August 5, 2018 at 8:51 pm #10554
- This reply was modified 2 weeks, 2 days ago by PopeBeanie.
Here is an interesting article I have been giving consideration to. It looks at Einstein’s “hidden variables” you mentioned in an earlier topic recently and the Bell Test. I had been visualizing the two photons still being connected by a light wave that kept the information about their “position” instantaneously retrievable. It would not matter how far apart they were as the wave treated their state as “Local” information all the time. That would remove the “spookiness”?? (must try harder!)August 5, 2018 at 10:09 pm #10555
Thanks for link to article Reg.
That is a cool attempt to explain it but lets say two photons are entangled from one light year away and they are communicating simultaneously is the information about position retrievable because our understanding of time is incomplete?August 5, 2018 at 10:41 pm #10559
As the light-wave or photon is traveling at the speed of light (sorry), it is traveling faster than the rate of expansion of the Universe. The empty space between objects with mass is increasing. By “empty space” I mean there is “no thing” there with mass, only a quantum field of energies exists there without the effects of gravity. The light waves exist in and move though this field and all “information” is preserved. So our instinctive understanding of Time is not needed. Even grasping that photons are individual grains of light (or quanta) is difficult. It got Einstein his Nobel prize for the photoelectric effect. We need to think of it in terms of SpaceTime – because Space and Time are not separate entities from the photons point of view. It’s wave just travels though a quantum filed where “time” and “distance” are not factors.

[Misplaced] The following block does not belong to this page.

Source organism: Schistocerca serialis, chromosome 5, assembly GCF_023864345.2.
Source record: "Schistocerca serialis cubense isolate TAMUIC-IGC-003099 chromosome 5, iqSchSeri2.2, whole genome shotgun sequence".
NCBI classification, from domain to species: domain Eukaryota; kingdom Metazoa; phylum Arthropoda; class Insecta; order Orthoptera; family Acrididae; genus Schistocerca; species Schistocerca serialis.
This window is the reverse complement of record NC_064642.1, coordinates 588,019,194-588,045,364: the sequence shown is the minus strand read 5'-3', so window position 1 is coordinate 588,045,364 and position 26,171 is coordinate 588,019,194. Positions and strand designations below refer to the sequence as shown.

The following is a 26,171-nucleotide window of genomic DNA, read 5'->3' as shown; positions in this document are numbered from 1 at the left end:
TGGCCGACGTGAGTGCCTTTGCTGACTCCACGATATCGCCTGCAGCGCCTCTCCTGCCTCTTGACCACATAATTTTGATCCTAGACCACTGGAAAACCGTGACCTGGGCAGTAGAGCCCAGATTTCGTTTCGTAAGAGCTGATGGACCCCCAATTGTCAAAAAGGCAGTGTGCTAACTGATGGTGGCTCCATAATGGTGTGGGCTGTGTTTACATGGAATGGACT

I am not a scientist and this is just how I visualize things at present. I have not explained it very well and to me that means I don’t understand it as well as I think I do (given the adage that nobody understands QM). Must re-read this excellent book.August 5, 2018 at 11:06 pm #10563
Yeah, like love and marriage (space and time) ya can’t have one without the other. Yes, the information is preserved. Yes, expansion is or may be relevant to understanding entanglement.
But if we have allowed for or adjusted for time space so that the two photons are one light yr apart and yet they dance together how can we explain it?
Perhaps the implication is that everything that happened continues to happen and everything that will happen continues to happen all at once. We are stuck in past present and future but maybe the monkey is fooling us?August 6, 2018 at 4:56 am #10582